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post #18 of 22 (permalink) Old 05-15-2020, 09:14 AM Thread Starter
 
 
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Would anyone have any idea how the title could have the same vin as the car and be labeled as a convertible
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post #19 of 22 (permalink) Old 05-15-2020, 11:20 AM
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That's an easy one. It was a check box or a field to fill in when the car was first registered. VIN checks weren't a thing back when that first happened and the description was just carried forward.

Quote:
Originally Posted by roystoys View Post
Would anyone have any idea how the title could have the same vin as the car and be labeled as a convertible
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1969 Impala convertible build thread here:
https://www.pro-touring.com/threads/...ghlight=impala
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post #20 of 22 (permalink) Old 05-15-2020, 11:24 AM
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That is easy. The DOT clerck who typed up your piece of paper for the title never saw the car. She was sitting at her desk (sexist I know, but statistically accurate) filling out paper work.

Now the person that presented the information to her was commiting fraud but unfortunately not every one is as honest as you. Caveat Emptor is a saying used by Romans who were the first to engage in commerce.

Big Dave
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post #21 of 22 (permalink) Old 05-15-2020, 11:48 AM
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Quote:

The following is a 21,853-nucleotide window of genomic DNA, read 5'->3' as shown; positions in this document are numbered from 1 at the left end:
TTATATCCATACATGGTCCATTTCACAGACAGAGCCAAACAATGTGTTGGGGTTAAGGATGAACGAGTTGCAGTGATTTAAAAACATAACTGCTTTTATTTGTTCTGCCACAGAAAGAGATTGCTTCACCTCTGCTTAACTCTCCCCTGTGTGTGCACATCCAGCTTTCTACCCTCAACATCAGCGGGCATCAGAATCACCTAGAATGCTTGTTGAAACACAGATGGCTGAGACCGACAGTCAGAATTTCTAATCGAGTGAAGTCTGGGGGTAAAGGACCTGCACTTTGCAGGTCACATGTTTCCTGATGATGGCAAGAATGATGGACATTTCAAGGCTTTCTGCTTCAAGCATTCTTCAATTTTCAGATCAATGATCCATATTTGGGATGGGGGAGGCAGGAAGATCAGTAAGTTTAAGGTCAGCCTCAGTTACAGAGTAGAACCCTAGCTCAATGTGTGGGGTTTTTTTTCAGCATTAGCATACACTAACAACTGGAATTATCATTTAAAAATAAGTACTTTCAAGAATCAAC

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Would anyone have any idea how the title could have the same vin as the car and be labeled as a convertible
47 years ago we did not have a computer based DMV. If someone wanted to decipher a vin they would have to either call the manufacturer or if they had books they could try on their own. Normally they just took the person registering the titles word for it. A lot of states back then were also no title states, so you didn't have to get a title for a car. You would then have to register for a title if you went to a state that required titles. For the most part people were a lot more trusting back in those times.

I also notice that your rivets are not filled in, that is generally a sign of some kind of VIN tampering as all of my cars have the rivets filled with something. Now normally if the body matched the Vin it could be chalked up to a vin removal for a full restoration and/or paint.

1963 Impala Convertible (Frame off resto-mod in progress)
1963 Impala 2 door hardtop (Pro Street build in progress)
1963 Impala 4 door hardtop (Parts car)
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post #22 of 22 (permalink) Old 06-21-2020, 10:08 PM
 
 
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Years ago I bought a '69 Camaro RS/SS Pace Car Convertible and when I had tag deciphered it came back as a hardtop. Had it inspected thoroughly to confirm everything else was original. I owned and drover it for several years then when I sold it, the buyer didn't care what the VIN was, he paid my asking price and was happy with the Pace Car.